The reason there is a dotless i is that there is such a letter in Turkish.
It is NOT intended
to use with accents instead of the i with dot. The semantics of both i and j
should be that
they loose their dots if you put an accent on top of them, so there never
should be a problem.
If you really want to have an i with a dot and an accent on top of it, you
can always use
the dot above accent to achieve this.
From: Luke Stevens <email@example.com>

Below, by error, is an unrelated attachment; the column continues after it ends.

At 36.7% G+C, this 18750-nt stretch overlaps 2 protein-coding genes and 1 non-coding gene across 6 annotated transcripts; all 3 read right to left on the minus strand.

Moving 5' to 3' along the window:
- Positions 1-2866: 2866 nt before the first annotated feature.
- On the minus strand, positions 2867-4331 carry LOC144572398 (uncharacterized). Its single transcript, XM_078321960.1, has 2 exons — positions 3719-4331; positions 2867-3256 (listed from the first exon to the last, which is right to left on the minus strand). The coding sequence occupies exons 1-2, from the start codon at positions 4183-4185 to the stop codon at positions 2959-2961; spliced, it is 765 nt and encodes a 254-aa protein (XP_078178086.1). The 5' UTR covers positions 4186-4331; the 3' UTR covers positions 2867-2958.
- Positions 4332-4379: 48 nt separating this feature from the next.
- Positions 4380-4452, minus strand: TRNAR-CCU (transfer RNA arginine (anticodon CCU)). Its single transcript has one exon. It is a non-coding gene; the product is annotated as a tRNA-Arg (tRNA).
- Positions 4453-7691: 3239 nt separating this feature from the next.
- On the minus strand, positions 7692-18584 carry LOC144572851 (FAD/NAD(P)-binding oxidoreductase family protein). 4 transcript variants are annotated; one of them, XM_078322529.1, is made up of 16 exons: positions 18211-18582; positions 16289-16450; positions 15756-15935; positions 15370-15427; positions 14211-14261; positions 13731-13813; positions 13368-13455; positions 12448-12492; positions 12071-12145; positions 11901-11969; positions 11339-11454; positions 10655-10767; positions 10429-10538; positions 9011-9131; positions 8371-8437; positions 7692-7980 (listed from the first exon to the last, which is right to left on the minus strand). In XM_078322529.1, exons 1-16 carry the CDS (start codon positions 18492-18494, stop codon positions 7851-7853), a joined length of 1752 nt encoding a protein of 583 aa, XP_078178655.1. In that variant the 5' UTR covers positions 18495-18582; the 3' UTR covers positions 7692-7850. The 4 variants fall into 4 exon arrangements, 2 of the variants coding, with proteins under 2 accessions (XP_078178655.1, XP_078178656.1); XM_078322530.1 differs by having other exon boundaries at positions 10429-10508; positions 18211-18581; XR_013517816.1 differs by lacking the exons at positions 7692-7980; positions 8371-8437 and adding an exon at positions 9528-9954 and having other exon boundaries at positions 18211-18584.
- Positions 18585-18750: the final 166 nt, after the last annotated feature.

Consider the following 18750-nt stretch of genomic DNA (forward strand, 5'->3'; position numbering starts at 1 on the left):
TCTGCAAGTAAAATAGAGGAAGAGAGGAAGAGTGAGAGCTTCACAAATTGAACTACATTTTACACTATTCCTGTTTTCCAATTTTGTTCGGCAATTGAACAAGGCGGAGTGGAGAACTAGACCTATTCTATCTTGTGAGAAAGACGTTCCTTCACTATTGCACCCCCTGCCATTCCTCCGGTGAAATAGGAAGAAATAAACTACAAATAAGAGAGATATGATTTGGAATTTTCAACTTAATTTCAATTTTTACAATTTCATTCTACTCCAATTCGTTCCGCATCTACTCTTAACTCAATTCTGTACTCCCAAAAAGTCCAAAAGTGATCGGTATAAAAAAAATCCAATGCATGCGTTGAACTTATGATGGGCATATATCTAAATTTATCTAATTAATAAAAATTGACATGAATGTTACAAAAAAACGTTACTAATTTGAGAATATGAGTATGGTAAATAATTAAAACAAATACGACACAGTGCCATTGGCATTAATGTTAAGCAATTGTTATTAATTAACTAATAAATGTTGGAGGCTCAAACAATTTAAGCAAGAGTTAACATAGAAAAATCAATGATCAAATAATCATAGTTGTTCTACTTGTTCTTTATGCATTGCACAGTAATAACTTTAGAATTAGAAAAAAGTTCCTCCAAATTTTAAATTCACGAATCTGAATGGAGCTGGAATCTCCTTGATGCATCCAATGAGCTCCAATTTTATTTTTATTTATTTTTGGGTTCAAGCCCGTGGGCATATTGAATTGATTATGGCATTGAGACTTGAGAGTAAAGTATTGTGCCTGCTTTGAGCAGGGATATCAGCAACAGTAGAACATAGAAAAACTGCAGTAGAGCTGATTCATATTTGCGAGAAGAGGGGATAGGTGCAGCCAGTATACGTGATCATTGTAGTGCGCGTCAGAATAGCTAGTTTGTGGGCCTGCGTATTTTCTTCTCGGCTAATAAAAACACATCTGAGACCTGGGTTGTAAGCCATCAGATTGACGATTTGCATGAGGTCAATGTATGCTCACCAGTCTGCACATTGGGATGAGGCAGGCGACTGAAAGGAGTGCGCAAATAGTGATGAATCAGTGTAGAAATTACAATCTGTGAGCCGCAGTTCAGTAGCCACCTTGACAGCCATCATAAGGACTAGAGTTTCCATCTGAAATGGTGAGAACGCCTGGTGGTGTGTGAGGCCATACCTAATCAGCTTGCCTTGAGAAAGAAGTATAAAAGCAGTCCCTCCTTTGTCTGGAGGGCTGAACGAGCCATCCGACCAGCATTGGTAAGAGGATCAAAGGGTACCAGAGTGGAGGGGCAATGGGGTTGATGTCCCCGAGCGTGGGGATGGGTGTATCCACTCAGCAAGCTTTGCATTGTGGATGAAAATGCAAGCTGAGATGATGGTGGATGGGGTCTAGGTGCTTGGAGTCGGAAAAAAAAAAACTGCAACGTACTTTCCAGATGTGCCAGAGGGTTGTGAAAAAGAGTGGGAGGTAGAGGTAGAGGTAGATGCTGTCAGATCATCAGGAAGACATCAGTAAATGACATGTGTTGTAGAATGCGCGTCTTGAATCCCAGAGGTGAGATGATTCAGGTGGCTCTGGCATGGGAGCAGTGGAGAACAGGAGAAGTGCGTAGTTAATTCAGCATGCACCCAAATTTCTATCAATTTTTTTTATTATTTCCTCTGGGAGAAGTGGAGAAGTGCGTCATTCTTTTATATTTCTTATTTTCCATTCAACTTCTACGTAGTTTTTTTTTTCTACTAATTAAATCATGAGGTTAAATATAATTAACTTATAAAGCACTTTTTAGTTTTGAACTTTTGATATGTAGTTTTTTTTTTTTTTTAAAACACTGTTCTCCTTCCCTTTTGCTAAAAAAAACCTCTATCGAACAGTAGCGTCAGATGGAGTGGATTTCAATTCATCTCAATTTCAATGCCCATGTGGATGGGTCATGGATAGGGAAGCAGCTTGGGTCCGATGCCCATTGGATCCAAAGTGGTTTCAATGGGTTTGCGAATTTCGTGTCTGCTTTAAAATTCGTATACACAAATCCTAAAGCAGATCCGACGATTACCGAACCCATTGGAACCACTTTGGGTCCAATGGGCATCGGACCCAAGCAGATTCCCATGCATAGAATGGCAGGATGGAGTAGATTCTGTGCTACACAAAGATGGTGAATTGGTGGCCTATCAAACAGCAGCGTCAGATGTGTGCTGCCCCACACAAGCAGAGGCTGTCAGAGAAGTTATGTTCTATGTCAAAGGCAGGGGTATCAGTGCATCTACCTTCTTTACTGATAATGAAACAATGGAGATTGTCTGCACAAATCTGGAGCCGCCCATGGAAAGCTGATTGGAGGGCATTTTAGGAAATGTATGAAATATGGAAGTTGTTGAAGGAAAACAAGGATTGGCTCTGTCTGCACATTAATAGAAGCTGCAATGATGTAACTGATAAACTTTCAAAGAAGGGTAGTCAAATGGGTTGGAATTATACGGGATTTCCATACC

To: Unicode List <firstname.lastname@example.org>
Date: Sunday, July 04, 1999 11:20
Subject: dotless j
>Just an observation--
>if there is a dotless i, why not a dotless j? You can't apply many of
>the usual combining diacritics (e.g. a macron) to j because the dot is
>in the way. And yes, this is actually a problem for me from time to
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